on 4 March 2010
Coetzee's Slow Man begins sharp and dynamic, gripping the reader in the first sentence, and pulls him into the quick sand of his prose, but then buries him deep in a mire of confusion from the middle of the book to the end.
Paul Rayment, a sixty year old man on a bike, has a serious road traffic accident and later ends up disabled at home with a nurse he says he loves. Rayment has either lost his senses, or is not smart enough to keep his thoughts to himself, and he tells the nurse, Marijana, a married woman with three children, that he loves her. This throws her into a spin. She is a professional and in no way, can or will, reciprocate his feelings. She is an intelligent, highly qualified Catholic Croatian woman and reacts by staying away for some time. But Rayment hounds her, even when he knows that her marriage is at risk, promising her son a private education, amongst other money related solutions to her family problems, and feigning need of nursing care at times. Later, he lies to her and her husband, saying that he just wants to help, give them some money, set up a trust fund for all the children, and be a sort of god father, whilst still lusting after her.
Of course this is a sad and lonely man whose life has changed through no fault of his own. He may have well lost his morals too through the accident; on the other hand, he may well and truly want to help the family. But he lusts after another man's wife, and that throws into question any purity in his claim to help the family. He tries at the end to patch up the mess, with the family, but not convincingly enough. All he wants, he says in return for his benevolence, is a key to their back door. A recipe for disaster if you ask me.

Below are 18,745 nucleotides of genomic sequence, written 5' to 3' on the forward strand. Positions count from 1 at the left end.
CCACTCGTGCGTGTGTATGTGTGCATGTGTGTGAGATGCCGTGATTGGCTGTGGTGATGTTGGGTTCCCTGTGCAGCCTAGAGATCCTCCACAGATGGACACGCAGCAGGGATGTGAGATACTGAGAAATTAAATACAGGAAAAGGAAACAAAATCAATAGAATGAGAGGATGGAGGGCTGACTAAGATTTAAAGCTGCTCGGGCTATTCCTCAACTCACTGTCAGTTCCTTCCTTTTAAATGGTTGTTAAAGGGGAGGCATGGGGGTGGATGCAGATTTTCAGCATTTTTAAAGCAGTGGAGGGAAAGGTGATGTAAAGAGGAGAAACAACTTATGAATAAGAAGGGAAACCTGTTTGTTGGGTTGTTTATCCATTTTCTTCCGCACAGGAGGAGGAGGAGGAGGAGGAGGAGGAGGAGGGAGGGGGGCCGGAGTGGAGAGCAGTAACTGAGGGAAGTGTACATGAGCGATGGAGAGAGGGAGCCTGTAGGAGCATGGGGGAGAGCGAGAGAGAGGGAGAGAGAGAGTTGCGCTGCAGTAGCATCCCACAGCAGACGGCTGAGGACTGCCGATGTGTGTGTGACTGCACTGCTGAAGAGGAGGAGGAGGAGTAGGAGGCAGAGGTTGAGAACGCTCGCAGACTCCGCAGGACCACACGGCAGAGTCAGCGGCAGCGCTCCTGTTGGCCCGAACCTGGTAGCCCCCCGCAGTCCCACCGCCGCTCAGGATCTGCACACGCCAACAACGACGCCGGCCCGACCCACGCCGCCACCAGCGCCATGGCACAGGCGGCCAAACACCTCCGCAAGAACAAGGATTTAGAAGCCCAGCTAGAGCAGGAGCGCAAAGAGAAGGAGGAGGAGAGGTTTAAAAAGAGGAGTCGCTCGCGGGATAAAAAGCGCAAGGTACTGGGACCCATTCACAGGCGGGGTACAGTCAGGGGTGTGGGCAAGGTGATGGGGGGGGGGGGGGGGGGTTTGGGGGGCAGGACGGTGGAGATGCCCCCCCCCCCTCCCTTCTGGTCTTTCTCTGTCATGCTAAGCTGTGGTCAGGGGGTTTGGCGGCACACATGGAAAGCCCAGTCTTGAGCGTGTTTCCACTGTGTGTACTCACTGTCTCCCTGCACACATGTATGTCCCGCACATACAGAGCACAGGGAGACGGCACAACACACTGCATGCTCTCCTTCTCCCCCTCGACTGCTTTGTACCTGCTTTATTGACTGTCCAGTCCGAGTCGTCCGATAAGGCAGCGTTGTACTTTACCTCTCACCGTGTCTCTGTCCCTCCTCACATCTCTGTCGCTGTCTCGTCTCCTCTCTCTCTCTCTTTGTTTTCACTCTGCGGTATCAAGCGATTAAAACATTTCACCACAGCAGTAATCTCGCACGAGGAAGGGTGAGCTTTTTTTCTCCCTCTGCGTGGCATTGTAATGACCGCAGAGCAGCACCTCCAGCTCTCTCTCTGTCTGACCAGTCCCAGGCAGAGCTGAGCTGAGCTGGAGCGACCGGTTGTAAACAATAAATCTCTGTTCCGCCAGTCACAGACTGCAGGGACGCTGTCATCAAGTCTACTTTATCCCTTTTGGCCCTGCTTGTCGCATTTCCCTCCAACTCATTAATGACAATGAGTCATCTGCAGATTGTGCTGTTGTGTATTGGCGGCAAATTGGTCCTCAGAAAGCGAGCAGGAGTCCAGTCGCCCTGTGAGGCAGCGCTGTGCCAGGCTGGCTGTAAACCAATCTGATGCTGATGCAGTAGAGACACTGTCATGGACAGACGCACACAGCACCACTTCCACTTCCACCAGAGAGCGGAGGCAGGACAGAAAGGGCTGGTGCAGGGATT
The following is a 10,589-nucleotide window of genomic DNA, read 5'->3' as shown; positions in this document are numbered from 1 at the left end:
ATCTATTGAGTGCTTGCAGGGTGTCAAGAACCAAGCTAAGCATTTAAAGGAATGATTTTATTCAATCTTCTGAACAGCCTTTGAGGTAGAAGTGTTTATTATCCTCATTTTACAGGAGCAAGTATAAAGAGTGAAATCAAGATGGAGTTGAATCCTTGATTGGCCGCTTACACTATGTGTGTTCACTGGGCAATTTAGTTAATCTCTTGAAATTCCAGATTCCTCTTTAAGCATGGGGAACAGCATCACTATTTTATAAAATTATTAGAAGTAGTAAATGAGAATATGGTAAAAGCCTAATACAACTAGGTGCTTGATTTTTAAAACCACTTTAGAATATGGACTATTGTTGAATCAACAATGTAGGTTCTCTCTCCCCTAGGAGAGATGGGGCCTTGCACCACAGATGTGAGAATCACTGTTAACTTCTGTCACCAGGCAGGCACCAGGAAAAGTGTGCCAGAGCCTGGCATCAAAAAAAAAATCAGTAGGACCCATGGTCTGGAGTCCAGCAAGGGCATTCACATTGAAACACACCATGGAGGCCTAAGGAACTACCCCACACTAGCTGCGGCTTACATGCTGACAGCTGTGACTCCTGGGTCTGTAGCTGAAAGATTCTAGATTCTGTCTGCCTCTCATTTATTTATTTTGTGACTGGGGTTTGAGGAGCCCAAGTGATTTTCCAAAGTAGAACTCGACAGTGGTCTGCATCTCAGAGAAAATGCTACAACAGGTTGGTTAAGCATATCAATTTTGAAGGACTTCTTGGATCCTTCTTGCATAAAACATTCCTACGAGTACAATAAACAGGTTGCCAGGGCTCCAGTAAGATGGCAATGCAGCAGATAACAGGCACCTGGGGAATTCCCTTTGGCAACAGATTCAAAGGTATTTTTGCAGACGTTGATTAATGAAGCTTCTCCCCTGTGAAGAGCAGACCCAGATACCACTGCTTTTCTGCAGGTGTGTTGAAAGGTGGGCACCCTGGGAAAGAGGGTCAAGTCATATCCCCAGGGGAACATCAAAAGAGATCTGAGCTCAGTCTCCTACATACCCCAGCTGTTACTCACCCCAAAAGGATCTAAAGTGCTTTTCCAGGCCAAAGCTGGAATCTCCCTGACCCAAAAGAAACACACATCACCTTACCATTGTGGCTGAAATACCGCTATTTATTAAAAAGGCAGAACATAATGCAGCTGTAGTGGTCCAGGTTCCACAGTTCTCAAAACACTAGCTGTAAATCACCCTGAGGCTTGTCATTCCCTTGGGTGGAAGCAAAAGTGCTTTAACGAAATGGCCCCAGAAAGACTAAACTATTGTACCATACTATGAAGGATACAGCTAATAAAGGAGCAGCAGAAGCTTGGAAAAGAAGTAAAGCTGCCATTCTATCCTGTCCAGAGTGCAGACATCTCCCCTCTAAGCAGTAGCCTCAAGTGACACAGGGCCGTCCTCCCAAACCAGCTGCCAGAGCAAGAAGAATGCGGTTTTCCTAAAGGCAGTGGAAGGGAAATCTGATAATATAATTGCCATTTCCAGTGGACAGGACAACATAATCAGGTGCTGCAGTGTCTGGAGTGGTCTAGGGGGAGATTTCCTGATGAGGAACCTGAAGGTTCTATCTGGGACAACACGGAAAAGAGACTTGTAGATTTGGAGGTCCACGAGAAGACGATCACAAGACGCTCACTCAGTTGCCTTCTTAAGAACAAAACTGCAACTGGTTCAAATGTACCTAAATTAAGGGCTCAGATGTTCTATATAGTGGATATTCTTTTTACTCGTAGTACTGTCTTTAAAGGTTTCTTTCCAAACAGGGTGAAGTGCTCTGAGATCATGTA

The quality of Coetzee's writing is clear - the prose is elegant, with the bonus of some comic elements. However, the plot is thin, and just when the author should have brought in something more substantial, such as a solid character or a plot or sub-plot line, he bestows upon the reader, a boring thin-spirited, unreal character, Elizabeth Costello, who confuses the the reader from page 80 to the end.
Elizabeth Costello is supposed to be an author conducting research for her book, for which Paul Rayment berates her from time to time, treating her as a nuisance. However, she acts as if she is actually inside his head, and some form of magicial but old, ugly being, who enters the house and leaves whenever she pleases, offering him words of advice and giving instruction concerning how he should run his life and fix the mess he has made for himself - "I came to find out what happens when a man of sixty engages his heart unsuitably," she says. This is the premise of the novel: a man engaging his heart unsuitably.
Whatever questions are raised in this book though, are not successfully answered or alluded to, leaving the reader feeling unable to join up the dots successfully.